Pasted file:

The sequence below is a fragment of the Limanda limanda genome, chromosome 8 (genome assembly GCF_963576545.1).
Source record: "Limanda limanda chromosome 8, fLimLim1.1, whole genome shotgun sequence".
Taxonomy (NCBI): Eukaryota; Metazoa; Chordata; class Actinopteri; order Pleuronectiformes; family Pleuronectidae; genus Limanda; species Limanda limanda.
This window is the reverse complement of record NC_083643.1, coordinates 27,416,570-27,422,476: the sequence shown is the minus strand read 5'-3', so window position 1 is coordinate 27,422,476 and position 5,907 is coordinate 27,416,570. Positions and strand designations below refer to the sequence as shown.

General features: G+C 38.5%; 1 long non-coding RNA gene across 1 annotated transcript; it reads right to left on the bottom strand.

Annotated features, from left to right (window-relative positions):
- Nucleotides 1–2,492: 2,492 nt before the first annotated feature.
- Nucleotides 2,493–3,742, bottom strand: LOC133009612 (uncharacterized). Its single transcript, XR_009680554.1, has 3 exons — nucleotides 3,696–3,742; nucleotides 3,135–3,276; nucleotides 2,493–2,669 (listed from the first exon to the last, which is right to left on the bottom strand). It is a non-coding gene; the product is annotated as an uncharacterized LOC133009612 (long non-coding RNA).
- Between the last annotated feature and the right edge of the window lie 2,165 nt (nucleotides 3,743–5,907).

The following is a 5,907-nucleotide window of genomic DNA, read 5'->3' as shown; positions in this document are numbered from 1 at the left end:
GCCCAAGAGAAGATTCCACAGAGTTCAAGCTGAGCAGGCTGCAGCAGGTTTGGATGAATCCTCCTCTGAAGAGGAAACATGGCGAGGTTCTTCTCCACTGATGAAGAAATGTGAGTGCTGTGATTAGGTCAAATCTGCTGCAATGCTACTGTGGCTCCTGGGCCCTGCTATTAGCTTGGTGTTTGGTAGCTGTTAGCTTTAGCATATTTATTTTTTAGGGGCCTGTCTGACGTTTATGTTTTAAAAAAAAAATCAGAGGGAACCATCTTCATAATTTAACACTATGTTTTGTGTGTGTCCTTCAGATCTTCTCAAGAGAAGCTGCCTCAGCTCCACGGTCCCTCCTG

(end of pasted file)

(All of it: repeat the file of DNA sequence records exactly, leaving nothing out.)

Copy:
The sequence below is a fragment of the Limanda limanda genome, chromosome 8 (genome assembly GCF_963576545.1).
Source record: "Limanda limanda chromosome 8, fLimLim1.1, whole genome shotgun sequence".
Taxonomy (NCBI): Eukaryota; Metazoa; Chordata; class Actinopteri; order Pleuronectiformes; family Pleuronectidae; genus Limanda; species Limanda limanda.
This window is the reverse complement of record NC_083643.1, coordinates 27,416,570-27,422,476: the sequence shown is the minus strand read 5'-3', so window position 1 is coordinate 27,422,476 and position 5,907 is coordinate 27,416,570. Positions and strand designations below refer to the sequence as shown.

General features: G+C 38.5%; 1 long non-coding RNA gene across 1 annotated transcript; it reads right to left on the bottom strand.

Annotated features, from left to right (window-relative positions):
- Nucleotides 1–2,492: 2,492 nt before the first annotated feature.
- Nucleotides 2,493–3,742, bottom strand: LOC133009612 (uncharacterized). Its single transcript, XR_009680554.1, has 3 exons — nucleotides 3,696–3,742; nucleotides 3,135–3,276; nucleotides 2,493–2,669 (listed from the first exon to the last, which is right to left on the bottom strand). It is a non-coding gene; the product is annotated as an uncharacterized LOC133009612 (long non-coding RNA).
- Between the last annotated feature and the right edge of the window lie 2,165 nt (nucleotides 3,743–5,907).

The following is a 5,907-nucleotide window of genomic DNA, read 5'->3' as shown; positions in this document are numbered from 1 at the left end:
GCCCAAGAGAAGATTCCACAGAGTTCAAGCTGAGCAGGCTGCAGCAGGTTTGGATGAATCCTCCTCTGAAGAGGAAACATGGCGAGGTTCTTCTCCACTGATGAAGAAATGTGAGTGCTGTGATTAGGTCAAATCTGCTGCAATGCTACTGTGGCTCCTGGGCCCTGCTATTAGCTTGGTGTTTGGTAGCTGTTAGCTTTAGCATATTTATTTTTTAGGGGCCTGTCTGACGTTTATGTTTTAAAAAAAAAATCAGAGGGAACCATCTTCATAATTTAACACTATGTTTTGTGTGTGTCCTTCAGATCTTCTCAAGAGAAGCTGCCTCAGCTCCACGGTCCCTCCTG